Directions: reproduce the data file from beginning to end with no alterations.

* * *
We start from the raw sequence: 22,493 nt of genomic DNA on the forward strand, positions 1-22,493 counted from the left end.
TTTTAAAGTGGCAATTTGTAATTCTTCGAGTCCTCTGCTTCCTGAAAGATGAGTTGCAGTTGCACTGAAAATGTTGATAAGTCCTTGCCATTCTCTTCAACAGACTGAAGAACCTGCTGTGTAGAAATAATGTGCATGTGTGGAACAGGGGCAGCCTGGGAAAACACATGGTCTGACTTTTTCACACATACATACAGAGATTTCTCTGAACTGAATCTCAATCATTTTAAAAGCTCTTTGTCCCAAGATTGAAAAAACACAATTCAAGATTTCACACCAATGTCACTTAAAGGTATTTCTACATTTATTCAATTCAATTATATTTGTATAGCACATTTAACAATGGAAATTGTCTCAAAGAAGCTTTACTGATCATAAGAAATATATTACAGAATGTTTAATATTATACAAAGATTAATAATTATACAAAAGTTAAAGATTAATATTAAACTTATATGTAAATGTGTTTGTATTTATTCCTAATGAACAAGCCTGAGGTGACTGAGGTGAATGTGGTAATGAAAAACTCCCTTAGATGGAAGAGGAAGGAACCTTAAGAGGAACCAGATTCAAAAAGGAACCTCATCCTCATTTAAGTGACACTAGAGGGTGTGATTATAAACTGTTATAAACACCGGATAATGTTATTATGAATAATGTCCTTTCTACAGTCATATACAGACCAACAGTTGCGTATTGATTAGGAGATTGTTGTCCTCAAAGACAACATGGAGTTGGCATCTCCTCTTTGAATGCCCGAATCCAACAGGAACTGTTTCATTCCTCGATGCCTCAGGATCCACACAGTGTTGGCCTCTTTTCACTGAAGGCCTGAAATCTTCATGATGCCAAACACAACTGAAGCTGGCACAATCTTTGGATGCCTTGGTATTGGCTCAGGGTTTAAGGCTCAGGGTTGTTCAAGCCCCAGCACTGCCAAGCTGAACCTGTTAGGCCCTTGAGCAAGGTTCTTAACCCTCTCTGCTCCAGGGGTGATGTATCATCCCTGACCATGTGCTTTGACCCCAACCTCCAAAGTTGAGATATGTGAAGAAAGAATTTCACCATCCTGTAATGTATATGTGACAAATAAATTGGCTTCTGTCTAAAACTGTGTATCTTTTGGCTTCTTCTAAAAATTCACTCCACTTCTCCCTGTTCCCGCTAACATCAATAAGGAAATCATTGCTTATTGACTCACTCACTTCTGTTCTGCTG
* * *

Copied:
We start from the raw sequence: 22,493 nt of genomic DNA on the forward strand, positions 1-22,493 counted from the left end.
TTTTAAAGTGGCAATTTGTAATTCTTCGAGTCCTCTGCTTCCTGAAAGATGAGTTGCAGTTGCACTGAAAATGTTGATAAGTCCTTGCCATTCTCTTCAACAGACTGAAGAACCTGCTGTGTAGAAATAATGTGCATGTGTGGAACAGGGGCAGCCTGGGAAAACACATGGTCTGACTTTTTCACACATACATACAGAGATTTCTCTGAACTGAATCTCAATCATTTTAAAAGCTCTTTGTCCCAAGATTGAAAAAACACAATTCAAGATTTCACACCAATGTCACTTAAAGGTATTTCTACATTTATTCAATTCAATTATATTTGTATAGCACATTTAACAATGGAAATTGTCTCAAAGAAGCTTTACTGATCATAAGAAATATATTACAGAATGTTTAATATTATACAAAGATTAATAATTATACAAAAGTTAAAGATTAATATTAAACTTATATGTAAATGTGTTTGTATTTATTCCTAATGAACAAGCCTGAGGTGACTGAGGTGAATGTGGTAATGAAAAACTCCCTTAGATGGAAGAGGAAGGAACCTTAAGAGGAACCAGATTCAAAAAGGAACCTCATCCTCATTTAAGTGACACTAGAGGGTGTGATTATAAACTGTTATAAACACCGGATAATGTTATTATGAATAATGTCCTTTCTACAGTCATATACAGACCAACAGTTGCGTATTGATTAGGAGATTGTTGTCCTCAAAGACAACATGGAGTTGGCATCTCCTCTTTGAATGCCCGAATCCAACAGGAACTGTTTCATTCCTCGATGCCTCAGGATCCACACAGTGTTGGCCTCTTTTCACTGAAGGCCTGAAATCTTCATGATGCCAAACACAACTGAAGCTGGCACAATCTTTGGATGCCTTGGTATTGGCTCAGGGTTTAAGGCTCAGGGTTGTTCAAGCCCCAGCACTGCCAAGCTGAACCTGTTAGGCCCTTGAGCAAGGTTCTTAACCCTCTCTGCTCCAGGGGTGATGTATCATCCCTGACCATGTGCTTTGACCCCAACCTCCAAAGTTGAGATATGTGAAGAAAGAATTTCACCATCCTGTAATGTATATGTGACAAATAAATTGGCTTCTGTCTAAAACTGTGTATCTTTTGGCTTCTTCTAAAAATTCACTCCACTTCTCCCTGTTCCCGCTAACATCAATAAGGAAATCATTGCTTATTGACTCACTCACTTCTGTTCTGCTG